Taking a cue from the provocative approach of historian Annette Kolodny—who suggests in her recent book In Search of First Contact that Algonquin pictographs and even Norse graffiti carved on rocks near the Atlantic coast, in both Canada and New England, should be considered an early example of what is now broadly referred to as "American literature"—it would be tempting to say something similar for Newspaper Rock, outside Moab, Utah, that this inscribed landform is a kind of national literary feature, a mineralogical Moby Dick for the region.



Less a narrative sequence, however, than a multi-generational graphic palimpsest of random carvings—including nineteenth-century, twentieth-century, and, sadly, probably twenty-first-century travelers' graffiti, all adding to the historical layers on display—Newspaper Rock nonetheless promises a Rosetta Stone-like moment.

It—or, to be more accurate, the media surrounding this site, including, in an era of blogs, Twitter feeds, and Tumblrs, its charmingly antiquated name—suggests that this should indeed be some sort of monument to translation and contact, an inscribed physical manifestation of cultures predating Anglophone expansion (that is, military conquest) into the complex lands of the southwest.



Having never visited Newspaper Rock before, with its carved wheels, skinned animals, trains of antelope, serpentine geometry, buffalo-headed hunters with insect legs, and horseback riders, the poetic expectation was that a key to the puzzle of inter-cultural contact had been carved here, some mythic insight or moment of wisdom that required terrestrial near-permanence in the form of petroglyphs that scholars have been trying to decipher ever since.

In fact, it's hard not to wish for a kind of Photoshop layers menu, some kind of lensed device or augmented reality that might remove the various inscriptions that have come at different times and, in the process, see who left what where, and why.



Richard L. Bland, an anthropologist with the U.S. National Park Service, writes in a paper for Arctic Anthropology that, "Petroglyphs are a relatively common form of prehistoric communication, in the sense that those who drew the petroglyphs knew what they meant, as no doubt did many of their fellow tribesmen who viewed them."

Unfortunately, however, "The meaning or significance of these images, however, was generally specific to the individual or group that created them. There was never a cross-cultural standardization of symbols and as a result much of the meaning of many petroglyph series has been lost."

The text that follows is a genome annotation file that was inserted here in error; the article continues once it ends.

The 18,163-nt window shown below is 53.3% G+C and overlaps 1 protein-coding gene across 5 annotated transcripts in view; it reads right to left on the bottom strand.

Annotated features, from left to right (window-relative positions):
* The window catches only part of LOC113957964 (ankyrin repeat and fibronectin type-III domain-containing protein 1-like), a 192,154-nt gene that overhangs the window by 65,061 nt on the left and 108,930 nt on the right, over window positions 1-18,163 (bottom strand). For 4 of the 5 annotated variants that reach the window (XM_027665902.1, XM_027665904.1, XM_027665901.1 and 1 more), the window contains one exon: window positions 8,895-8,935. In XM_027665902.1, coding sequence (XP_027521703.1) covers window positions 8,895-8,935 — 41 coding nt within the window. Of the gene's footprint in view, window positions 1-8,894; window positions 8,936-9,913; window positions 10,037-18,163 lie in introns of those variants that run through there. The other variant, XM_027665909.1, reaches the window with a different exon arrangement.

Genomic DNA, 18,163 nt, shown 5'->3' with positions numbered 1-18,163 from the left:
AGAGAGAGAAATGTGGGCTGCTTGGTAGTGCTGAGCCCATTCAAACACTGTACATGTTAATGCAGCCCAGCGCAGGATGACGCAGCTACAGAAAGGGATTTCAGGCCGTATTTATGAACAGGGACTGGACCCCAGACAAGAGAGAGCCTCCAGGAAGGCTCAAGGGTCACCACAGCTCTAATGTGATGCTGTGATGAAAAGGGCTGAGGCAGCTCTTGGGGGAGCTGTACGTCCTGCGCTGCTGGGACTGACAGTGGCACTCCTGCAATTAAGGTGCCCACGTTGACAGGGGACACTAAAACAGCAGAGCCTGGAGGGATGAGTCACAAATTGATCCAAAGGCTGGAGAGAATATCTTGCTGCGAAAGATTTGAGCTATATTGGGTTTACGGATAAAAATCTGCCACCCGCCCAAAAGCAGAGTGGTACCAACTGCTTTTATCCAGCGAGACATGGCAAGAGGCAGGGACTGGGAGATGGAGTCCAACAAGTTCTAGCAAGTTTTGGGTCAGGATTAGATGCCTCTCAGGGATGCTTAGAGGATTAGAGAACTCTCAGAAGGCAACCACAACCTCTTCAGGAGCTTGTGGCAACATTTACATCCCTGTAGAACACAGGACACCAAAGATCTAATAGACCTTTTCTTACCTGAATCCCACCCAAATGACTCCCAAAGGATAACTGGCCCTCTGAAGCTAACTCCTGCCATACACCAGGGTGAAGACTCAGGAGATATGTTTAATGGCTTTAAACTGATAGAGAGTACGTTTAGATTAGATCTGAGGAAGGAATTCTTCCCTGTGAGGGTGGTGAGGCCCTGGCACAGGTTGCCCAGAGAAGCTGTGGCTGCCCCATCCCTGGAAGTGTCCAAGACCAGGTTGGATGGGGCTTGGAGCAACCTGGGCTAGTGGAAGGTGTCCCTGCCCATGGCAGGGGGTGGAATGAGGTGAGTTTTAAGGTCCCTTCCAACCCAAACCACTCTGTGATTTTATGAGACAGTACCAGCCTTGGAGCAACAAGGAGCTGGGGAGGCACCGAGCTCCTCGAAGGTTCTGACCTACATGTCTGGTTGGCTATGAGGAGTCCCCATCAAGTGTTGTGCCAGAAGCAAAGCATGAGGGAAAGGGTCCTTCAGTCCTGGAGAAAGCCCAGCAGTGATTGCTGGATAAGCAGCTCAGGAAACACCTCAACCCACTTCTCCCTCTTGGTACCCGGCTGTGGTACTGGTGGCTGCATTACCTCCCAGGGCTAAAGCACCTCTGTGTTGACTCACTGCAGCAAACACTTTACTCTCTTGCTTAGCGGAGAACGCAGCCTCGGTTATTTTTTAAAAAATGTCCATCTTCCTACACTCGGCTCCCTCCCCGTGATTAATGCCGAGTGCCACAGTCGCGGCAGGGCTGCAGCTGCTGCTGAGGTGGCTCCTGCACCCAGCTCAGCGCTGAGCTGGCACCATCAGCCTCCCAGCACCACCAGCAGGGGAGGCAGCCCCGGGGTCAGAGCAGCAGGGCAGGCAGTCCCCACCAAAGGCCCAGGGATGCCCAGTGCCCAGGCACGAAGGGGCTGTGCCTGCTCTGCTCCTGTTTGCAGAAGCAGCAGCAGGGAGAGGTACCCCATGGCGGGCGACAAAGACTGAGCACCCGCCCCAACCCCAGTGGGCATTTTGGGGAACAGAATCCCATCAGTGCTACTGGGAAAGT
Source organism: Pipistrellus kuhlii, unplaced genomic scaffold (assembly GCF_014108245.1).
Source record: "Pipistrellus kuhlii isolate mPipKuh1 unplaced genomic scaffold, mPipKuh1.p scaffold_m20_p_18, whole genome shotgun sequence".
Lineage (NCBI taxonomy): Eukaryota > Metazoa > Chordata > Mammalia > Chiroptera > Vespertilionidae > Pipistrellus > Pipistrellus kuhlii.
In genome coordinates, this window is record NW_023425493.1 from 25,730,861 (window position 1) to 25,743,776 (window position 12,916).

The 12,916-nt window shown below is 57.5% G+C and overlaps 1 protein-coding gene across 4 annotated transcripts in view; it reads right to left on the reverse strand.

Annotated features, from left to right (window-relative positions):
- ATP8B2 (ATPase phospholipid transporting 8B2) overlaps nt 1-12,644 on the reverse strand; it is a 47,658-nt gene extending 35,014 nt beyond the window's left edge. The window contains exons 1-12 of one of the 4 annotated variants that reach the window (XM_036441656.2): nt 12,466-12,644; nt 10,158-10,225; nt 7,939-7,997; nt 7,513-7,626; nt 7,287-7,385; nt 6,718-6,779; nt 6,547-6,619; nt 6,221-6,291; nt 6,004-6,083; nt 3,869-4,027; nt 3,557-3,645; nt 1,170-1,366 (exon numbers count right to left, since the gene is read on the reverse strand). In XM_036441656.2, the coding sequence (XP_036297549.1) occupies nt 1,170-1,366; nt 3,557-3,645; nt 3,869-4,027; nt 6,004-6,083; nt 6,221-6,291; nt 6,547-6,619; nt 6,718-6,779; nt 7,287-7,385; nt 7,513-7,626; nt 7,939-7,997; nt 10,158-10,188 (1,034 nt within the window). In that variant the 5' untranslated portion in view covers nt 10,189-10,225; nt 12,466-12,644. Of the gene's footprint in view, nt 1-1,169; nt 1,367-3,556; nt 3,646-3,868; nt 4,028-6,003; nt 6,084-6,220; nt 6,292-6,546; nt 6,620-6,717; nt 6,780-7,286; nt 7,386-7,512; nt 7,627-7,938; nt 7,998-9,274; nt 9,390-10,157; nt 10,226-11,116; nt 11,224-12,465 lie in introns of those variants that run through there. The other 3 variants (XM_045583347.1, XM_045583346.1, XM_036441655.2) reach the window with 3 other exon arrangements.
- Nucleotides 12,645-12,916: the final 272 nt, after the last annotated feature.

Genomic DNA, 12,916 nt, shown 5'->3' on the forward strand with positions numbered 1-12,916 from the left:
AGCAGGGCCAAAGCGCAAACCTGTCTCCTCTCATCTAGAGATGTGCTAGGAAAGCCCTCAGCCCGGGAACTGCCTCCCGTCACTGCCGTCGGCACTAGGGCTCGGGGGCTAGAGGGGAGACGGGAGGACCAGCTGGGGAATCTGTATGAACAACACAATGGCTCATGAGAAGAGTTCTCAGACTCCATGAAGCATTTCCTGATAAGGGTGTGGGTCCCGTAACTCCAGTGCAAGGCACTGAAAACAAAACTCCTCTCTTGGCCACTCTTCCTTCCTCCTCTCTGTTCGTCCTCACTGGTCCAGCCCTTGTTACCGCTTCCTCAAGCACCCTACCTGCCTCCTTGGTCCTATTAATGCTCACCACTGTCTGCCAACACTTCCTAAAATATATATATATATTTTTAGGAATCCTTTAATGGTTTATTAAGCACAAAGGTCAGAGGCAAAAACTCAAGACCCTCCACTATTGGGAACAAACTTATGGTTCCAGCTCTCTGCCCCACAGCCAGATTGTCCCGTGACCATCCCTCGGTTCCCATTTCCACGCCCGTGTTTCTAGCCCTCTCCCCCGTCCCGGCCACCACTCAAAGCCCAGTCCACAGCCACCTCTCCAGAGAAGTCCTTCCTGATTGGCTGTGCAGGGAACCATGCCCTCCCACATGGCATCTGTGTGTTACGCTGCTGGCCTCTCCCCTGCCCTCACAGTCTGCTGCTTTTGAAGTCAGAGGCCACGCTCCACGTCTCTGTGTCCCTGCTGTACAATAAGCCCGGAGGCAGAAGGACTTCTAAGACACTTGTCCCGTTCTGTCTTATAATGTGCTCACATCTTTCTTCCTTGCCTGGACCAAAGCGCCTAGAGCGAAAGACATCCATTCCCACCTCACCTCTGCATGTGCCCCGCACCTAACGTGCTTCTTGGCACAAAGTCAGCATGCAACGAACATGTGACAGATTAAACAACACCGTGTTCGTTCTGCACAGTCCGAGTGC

There was never a dictionary, we might say, a central database or archive of meaning from which all other petroglyphs were derived. There was no encyclopedia.

The symbols are as much pure graphic design, then, as they are literary expression; they are realized form as much as they are a mere promise of content.



Bland goes on to suggest that the specific petroglyphs he's studied in the Arctic are a form of "hunting magic," a landscape notation with superstitious consequences, but the inscriptions outside Moab seem altogether more casual (perhaps assisted by the fact that they're now found fenced-in at the edge of a state-run parking lot).

In any case, to put more of an emphasis on expectation than on the actual experience of the site, at least half of the Venue team was gearing up to see Newspaper Rock as if coming into the presence of a foundational text, the small print Europeans didn't see upon their arrival on the continent, a grimoire. Or as if visiting Newspaper Rock should be something like visiting the old British Library Reading Room, sitting down amidst a geology of broadcasts, CTRL-S after CTRL-S preserved in rock form—the Earth itself as hard drive.



It is media with a limited range, however—something to come to, rather than something you tune into from afar.

To use an annoyingly timely analogy, it is exactly not a Facebook Wall, exactly not comparable to anything more contemporary—let alone more sacred—than a painted wall sprayed with what soon becomes visual archaeology.



Seen this way, Newspaper Rock is simply graphomania on the scale of an entire landscape. It is a hillside imbued with a hint of literary content and preserved by order of the U.S. government.



Equal parts rock art, literary history, and historically preserved act of vandalism, the monument is now a kind of appendix on Canyonlands National Park, lying outside Park boundaries but acting, nonetheless, as something of an introductory signpost to the writhing and sinuous geological forms to come at the end of the region's old river beds now paved as all-weather roads.



Indeed, amongst many interesting things to consider here is the overlooked narrative genius of road design in the United States—something Venue explores in a forthcoming interview with Earl Swift, author of The Big Roads, a history of the U.S. interstate system—which has transformed this site of geological inscription precisely into a kind of entry gate for this most immersive example of the National Parks, casting however minor a spell on tourists driving by.
 
  Getting more posts...